What’s the secret?

Driving success in visual communications:

* Invest in establishing a teleculture throughout the organisation, including all distributed teleworkers. The edict is simply “this is one of the ways we work around here”. Visual Communications are established as a habit, especially when you limit unnecessary travel.

* Invest in a high-quality ‘all you can eat’ IP network with Quality of Service.

- don’t limit the visual comms as you’ve used up this month’s gigabytes!

- value the communication experience by providing a network that works well for video.

* The ‘top down’ approach of role modelling:

“If the CEO can, anyone can”.

* Tick the YES box for training. Why spend on the technology and not invest in learning how to exploit it to the maximum?

- senior staff can afford that 1-2 hours to train once faced with the alternative – looking like a bunny on screen.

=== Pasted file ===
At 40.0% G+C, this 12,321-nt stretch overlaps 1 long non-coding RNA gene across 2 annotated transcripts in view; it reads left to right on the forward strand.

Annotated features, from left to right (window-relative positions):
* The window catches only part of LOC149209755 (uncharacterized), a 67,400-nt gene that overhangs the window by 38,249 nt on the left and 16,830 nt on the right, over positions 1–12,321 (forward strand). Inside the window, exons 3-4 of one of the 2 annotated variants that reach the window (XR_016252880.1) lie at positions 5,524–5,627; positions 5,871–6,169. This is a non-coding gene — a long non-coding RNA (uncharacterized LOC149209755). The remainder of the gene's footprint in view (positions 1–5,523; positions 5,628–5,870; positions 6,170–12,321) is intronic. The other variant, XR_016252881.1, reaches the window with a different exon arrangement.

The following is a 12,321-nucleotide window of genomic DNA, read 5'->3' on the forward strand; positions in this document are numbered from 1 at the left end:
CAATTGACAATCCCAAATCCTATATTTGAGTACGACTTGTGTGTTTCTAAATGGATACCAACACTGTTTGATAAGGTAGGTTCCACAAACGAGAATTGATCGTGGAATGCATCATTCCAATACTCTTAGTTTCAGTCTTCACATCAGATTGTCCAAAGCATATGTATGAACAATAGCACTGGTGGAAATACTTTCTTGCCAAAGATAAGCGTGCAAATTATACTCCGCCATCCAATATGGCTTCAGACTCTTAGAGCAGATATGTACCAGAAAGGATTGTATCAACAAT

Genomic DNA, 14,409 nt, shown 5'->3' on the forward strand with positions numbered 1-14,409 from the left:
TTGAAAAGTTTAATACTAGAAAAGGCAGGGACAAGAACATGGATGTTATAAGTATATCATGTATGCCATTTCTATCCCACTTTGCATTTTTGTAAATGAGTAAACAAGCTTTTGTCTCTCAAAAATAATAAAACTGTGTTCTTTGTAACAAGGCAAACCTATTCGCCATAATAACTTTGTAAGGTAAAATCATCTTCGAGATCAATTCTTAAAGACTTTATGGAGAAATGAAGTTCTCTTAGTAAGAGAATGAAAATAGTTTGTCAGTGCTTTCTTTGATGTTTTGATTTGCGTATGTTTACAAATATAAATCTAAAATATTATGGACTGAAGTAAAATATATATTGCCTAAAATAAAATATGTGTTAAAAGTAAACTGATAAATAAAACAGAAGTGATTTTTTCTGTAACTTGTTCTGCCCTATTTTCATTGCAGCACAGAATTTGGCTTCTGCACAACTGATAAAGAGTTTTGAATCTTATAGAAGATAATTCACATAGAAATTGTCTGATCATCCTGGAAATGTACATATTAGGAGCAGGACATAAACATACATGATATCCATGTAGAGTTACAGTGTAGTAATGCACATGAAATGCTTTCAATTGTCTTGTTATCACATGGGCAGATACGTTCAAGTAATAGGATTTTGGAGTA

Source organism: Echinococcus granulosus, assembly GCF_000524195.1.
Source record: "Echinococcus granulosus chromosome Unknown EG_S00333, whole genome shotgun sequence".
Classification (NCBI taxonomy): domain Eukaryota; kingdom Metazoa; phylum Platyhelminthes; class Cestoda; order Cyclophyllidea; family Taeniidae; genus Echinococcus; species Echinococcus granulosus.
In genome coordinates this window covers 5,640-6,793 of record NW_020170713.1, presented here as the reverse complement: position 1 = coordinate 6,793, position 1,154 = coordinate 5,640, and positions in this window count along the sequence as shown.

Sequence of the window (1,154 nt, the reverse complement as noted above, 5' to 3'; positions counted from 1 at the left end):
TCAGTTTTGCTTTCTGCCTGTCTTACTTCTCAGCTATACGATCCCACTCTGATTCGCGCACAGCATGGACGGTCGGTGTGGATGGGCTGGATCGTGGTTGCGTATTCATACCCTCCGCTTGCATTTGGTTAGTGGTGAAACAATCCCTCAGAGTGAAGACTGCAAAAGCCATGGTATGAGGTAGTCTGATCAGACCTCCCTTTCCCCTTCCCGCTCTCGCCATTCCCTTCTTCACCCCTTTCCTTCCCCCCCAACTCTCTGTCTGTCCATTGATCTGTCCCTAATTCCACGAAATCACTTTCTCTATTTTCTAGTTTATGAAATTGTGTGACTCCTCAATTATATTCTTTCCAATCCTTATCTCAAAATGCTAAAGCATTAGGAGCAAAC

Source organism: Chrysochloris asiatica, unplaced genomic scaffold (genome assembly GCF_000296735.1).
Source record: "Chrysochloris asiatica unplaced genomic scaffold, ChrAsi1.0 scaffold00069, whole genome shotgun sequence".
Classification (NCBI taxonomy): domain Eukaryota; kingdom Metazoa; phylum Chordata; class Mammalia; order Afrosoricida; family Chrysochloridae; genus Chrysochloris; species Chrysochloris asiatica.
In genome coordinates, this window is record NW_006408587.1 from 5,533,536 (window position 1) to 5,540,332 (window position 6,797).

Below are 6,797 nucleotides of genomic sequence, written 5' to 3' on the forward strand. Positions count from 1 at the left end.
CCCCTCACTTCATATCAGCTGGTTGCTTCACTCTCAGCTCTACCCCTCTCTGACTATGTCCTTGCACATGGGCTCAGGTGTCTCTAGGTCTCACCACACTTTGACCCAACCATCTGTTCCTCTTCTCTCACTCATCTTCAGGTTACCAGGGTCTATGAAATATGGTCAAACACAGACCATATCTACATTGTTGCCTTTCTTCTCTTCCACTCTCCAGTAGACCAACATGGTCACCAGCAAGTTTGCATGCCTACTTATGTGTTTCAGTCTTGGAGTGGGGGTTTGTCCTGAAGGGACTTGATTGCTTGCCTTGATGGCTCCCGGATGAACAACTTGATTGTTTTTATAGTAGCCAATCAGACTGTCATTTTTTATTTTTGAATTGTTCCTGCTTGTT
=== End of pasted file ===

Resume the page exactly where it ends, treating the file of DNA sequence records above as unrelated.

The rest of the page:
- train the people you want as habitual and effective users.

- identify, train and value your champion.

* Take advice before you spend more than a year’s travel budget on a swanky boardroom or meeting room, so it does work for effective visual communications.

* Select the type of VC system that fits the purpose at each location/office/home base, and enhance the room environment for best VC practice – comfort is king.

* Encourage use of the visual tools beyond work requirements by encouraging access to experts, international events, social networking …

* Manage the shared use of rooms to make it work.

* Reward the habit. It will pay off in spades.